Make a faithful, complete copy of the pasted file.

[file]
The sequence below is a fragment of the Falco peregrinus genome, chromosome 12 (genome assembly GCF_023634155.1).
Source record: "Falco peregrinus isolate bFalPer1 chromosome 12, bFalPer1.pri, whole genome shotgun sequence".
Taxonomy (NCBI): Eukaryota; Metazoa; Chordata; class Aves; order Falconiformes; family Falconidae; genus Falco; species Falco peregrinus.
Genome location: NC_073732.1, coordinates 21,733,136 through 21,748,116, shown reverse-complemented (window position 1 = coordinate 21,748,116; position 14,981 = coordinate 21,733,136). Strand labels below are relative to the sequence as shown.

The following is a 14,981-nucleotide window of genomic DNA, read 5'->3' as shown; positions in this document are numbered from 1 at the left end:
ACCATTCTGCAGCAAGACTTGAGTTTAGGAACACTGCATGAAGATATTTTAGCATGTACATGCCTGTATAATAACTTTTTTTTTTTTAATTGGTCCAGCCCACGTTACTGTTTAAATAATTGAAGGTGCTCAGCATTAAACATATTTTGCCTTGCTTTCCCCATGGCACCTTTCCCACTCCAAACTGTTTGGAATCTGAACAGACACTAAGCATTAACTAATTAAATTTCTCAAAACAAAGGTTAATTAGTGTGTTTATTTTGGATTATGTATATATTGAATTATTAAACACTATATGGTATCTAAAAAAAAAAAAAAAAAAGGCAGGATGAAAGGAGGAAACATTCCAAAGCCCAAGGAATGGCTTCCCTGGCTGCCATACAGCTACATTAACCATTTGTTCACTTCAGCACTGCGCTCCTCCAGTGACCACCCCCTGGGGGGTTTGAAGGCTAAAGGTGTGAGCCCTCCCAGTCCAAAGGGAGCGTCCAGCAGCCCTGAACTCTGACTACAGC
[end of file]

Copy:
The sequence below is a fragment of the Falco peregrinus genome, chromosome 12 (genome assembly GCF_023634155.1).
Source record: "Falco peregrinus isolate bFalPer1 chromosome 12, bFalPer1.pri, whole genome shotgun sequence".
Taxonomy (NCBI): Eukaryota; Metazoa; Chordata; class Aves; order Falconiformes; family Falconidae; genus Falco; species Falco peregrinus.
Genome location: NC_073732.1, coordinates 21,733,136 through 21,748,116, shown reverse-complemented (window position 1 = coordinate 21,748,116; position 14,981 = coordinate 21,733,136). Strand labels below are relative to the sequence as shown.

The following is a 14,981-nucleotide window of genomic DNA, read 5'->3' as shown; positions in this document are numbered from 1 at the left end:
ACCATTCTGCAGCAAGACTTGAGTTTAGGAACACTGCATGAAGATATTTTAGCATGTACATGCCTGTATAATAACTTTTTTTTTTTTAATTGGTCCAGCCCACGTTACTGTTTAAATAATTGAAGGTGCTCAGCATTAAACATATTTTGCCTTGCTTTCCCCATGGCACCTTTCCCACTCCAAACTGTTTGGAATCTGAACAGACACTAAGCATTAACTAATTAAATTTCTCAAAACAAAGGTTAATTAGTGTGTTTATTTTGGATTATGTATATATTGAATTATTAAACACTATATGGTATCTAAAAAAAAAAAAAAAAAAGGCAGGATGAAAGGAGGAAACATTCCAAAGCCCAAGGAATGGCTTCCCTGGCTGCCATACAGCTACATTAACCATTTGTTCACTTCAGCACTGCGCTCCTCCAGTGACCACCCCCTGGGGGGTTTGAAGGCTAAAGGTGTGAGCCCTCCCAGTCCAAAGGGAGCGTCCAGCAGCCCTGAACTCTGACTACAGC